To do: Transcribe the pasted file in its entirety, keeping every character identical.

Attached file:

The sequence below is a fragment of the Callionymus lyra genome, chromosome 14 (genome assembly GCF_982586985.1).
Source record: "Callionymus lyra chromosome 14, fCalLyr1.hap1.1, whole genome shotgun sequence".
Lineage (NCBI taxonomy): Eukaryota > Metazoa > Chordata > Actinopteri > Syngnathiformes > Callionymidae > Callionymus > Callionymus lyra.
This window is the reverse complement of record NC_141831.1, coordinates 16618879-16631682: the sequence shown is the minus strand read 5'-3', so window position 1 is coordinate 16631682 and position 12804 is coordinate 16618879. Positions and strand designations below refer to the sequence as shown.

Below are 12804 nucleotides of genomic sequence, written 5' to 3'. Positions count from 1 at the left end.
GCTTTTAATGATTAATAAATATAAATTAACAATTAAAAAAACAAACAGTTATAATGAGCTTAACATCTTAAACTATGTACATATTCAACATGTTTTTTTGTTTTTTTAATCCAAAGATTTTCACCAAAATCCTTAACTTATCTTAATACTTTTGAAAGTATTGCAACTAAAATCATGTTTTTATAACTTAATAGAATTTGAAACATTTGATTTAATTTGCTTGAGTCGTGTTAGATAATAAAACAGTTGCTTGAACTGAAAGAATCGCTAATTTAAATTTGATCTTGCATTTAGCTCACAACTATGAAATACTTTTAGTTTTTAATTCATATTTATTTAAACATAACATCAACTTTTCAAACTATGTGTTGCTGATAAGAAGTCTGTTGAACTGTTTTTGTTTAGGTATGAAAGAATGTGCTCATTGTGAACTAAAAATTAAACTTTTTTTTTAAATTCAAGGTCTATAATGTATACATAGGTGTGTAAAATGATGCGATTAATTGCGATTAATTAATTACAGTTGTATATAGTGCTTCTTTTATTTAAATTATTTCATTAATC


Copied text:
The sequence below is a fragment of the Callionymus lyra genome, chromosome 14 (genome assembly GCF_982586985.1).
Source record: "Callionymus lyra chromosome 14, fCalLyr1.hap1.1, whole genome shotgun sequence".
Lineage (NCBI taxonomy): Eukaryota > Metazoa > Chordata > Actinopteri > Syngnathiformes > Callionymidae > Callionymus > Callionymus lyra.
This window is the reverse complement of record NC_141831.1, coordinates 16618879-16631682: the sequence shown is the minus strand read 5'-3', so window position 1 is coordinate 16631682 and position 12804 is coordinate 16618879. Positions and strand designations below refer to the sequence as shown.

Below are 12804 nucleotides of genomic sequence, written 5' to 3'. Positions count from 1 at the left end.
GCTTTTAATGATTAATAAATATAAATTAACAATTAAAAAAACAAACAGTTATAATGAGCTTAACATCTTAAACTATGTACATATTCAACATGTTTTTTTGTTTTTTTAATCCAAAGATTTTCACCAAAATCCTTAACTTATCTTAATACTTTTGAAAGTATTGCAACTAAAATCATGTTTTTATAACTTAATAGAATTTGAAACATTTGATTTAATTTGCTTGAGTCGTGTTAGATAATAAAACAGTTGCTTGAACTGAAAGAATCGCTAATTTAAATTTGATCTTGCATTTAGCTCACAACTATGAAATACTTTTAGTTTTTAATTCATATTTATTTAAACATAACATCAACTTTTCAAACTATGTGTTGCTGATAAGAAGTCTGTTGAACTGTTTTTGTTTAGGTATGAAAGAATGTGCTCATTGTGAACTAAAAATTAAACTTTTTTTTTAAATTCAAGGTCTATAATGTATACATAGGTGTGTAAAATGATGCGATTAATTGCGATTAATTAATTACAGTTGTATATAGTGCTTCTTTTATTTAAATTATTTCATTAATC